Whether you want to keep the deer from eating all your garden vegetables and flowers or whether you’re interested in ways to help wildlife during a hot, dry summer, here are a few things you should know.
Any limited availability of food and water can lead to a reduced number of newborn fawns and fewer fawns that survive their first year. Such harsh conditions can also reduce the number of huntable bucks, and result in lower overall deer-population numbers. Drought can even impact antler growth for buck deer because a sparse food supply provides fewer nutrients, which bucks need to grow antlers. Pregnant does also struggle with the decreased food supply during drought years, and if their body condition is poor during pregnancy, their male offspring may have relatively smaller antlers, even after reaching maturity. As such, your garden is likely to look mighty tempting.
Reducing Garden Conflicts with Deer
In order to find alternate food sources, deer and other big-game animals may end up in people’s yards or gardens this summer. If you want to try to save your plants and want to minimize any property damage from these wildlife visits, here are a few tips:
- Building an eight-foot fence around your garden or yard is the most effective method, and is often the only reliable way to keep deer out.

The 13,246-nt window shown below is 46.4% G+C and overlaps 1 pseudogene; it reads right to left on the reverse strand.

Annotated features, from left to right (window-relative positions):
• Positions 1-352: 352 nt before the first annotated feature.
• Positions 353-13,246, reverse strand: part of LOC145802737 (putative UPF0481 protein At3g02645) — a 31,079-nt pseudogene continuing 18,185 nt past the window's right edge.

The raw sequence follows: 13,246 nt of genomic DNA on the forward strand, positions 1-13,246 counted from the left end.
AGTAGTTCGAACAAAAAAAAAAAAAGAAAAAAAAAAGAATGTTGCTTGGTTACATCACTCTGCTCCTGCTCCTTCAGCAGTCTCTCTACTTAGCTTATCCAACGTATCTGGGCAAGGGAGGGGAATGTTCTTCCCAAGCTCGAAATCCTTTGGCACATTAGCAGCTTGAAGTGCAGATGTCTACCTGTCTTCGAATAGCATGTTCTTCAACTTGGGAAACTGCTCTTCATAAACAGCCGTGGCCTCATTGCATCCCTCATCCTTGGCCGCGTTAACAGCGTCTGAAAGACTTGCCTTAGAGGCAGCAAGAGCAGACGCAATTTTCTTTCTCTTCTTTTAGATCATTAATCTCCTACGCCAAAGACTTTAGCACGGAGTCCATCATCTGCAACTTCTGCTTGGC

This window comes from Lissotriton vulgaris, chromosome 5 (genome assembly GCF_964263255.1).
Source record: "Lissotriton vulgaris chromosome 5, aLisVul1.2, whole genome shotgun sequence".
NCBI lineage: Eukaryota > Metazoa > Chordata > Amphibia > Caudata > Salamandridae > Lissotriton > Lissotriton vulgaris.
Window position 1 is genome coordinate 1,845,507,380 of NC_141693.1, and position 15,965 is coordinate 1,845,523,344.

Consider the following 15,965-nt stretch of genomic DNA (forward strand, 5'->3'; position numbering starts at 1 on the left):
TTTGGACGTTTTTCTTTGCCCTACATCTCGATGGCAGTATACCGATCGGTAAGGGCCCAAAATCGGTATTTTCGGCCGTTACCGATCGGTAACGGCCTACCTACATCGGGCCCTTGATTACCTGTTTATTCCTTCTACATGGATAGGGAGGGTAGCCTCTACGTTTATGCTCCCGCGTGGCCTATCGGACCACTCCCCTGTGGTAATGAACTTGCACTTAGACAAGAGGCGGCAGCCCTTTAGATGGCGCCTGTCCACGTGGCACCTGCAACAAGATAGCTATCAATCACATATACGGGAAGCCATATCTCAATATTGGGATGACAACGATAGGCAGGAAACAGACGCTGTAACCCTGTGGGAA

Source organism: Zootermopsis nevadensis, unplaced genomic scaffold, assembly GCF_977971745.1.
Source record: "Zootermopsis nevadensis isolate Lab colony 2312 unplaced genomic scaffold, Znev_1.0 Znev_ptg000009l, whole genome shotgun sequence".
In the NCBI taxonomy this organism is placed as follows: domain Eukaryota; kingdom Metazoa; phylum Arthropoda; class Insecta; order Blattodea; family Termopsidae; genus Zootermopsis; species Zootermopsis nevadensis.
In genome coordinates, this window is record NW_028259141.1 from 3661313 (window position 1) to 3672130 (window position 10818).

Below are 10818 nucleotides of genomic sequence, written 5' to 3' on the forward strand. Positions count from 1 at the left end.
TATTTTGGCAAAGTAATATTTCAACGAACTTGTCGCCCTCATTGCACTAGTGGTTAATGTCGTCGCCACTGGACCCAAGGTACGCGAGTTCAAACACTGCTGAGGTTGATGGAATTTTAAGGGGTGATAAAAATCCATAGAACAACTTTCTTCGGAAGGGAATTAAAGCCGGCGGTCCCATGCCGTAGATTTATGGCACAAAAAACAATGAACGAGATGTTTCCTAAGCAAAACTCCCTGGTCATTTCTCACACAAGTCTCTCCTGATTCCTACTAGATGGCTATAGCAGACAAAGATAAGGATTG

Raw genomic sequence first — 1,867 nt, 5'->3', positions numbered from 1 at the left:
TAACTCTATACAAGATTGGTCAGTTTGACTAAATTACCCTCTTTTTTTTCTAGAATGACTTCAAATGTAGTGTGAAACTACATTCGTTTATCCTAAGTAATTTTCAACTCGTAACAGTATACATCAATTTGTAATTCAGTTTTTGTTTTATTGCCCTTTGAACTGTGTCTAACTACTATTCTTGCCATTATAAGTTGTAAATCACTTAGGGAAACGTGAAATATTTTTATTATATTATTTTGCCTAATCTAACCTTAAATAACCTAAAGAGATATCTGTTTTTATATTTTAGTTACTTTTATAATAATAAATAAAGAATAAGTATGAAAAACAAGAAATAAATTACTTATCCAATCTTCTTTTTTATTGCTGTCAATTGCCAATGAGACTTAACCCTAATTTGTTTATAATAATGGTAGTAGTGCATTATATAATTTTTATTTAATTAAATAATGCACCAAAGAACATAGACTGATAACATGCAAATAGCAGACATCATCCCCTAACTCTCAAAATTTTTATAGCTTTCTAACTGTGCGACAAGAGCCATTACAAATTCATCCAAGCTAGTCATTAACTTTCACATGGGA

- A motion-activated sprinkler can also prove an effective deterrent, soaking unwanted intruders.
- Planting unpalatable vegetation around the perimeter of your garden can sometimes discourage deer from foraging further.
Of course, these are two sides to this particular coin. If you want to keep the deer out of your yard, its not a terrible idea to try to help them out in other ways. After all, there are many benefits to a healthy deer population. Contrary to what you may think though, this does not mean feeding the deer, no matter how tempting.
“The best way you can help wildlife is by letting animals stay wild,” according to Utah Division of Wildlife Resources wildlife section chief Covy Jones. “Don’t approach them, and don’t try to feed them. These animals have evolved to be able to survive numerous weather conditions and to make it on their own. Often people’s good intentions wind up doing more harm than good for the wildlife. It can also be really dangerous when deer, moose or bears become habituated and lose their fear of people.”
A humble homesteader based in an undisclosed location, Lars Drecker splits his time between tending his little slice of self-sustaining heaven, and bothering his neighbors to do his work for him. This is mainly the fault of a debilitating predilection for fishing, hunting, camping and all other things outdoors. When not engaged in any of the above activities, you can normally find him broken down on the side of the road, in some piece of junk he just “fixed-up.”
Larry C says
I keep a small garden as live away from town. In my area of the state I am allowed 6 deer tags. That garden fills up my deep freezer with venison. I do not need to go more than 2 steps from the house to fill my tags. Some of the needy folks around here also benefit from my deep freezer. Probl;em solved!
U of GA recommends a double fence. Not expensive and works, at least for me around Dewy Rose, GA. check their website
I plant favorable brows for deer away from my garden. It seems to work some but they still like to selectively munch on some of my plants elsewhere.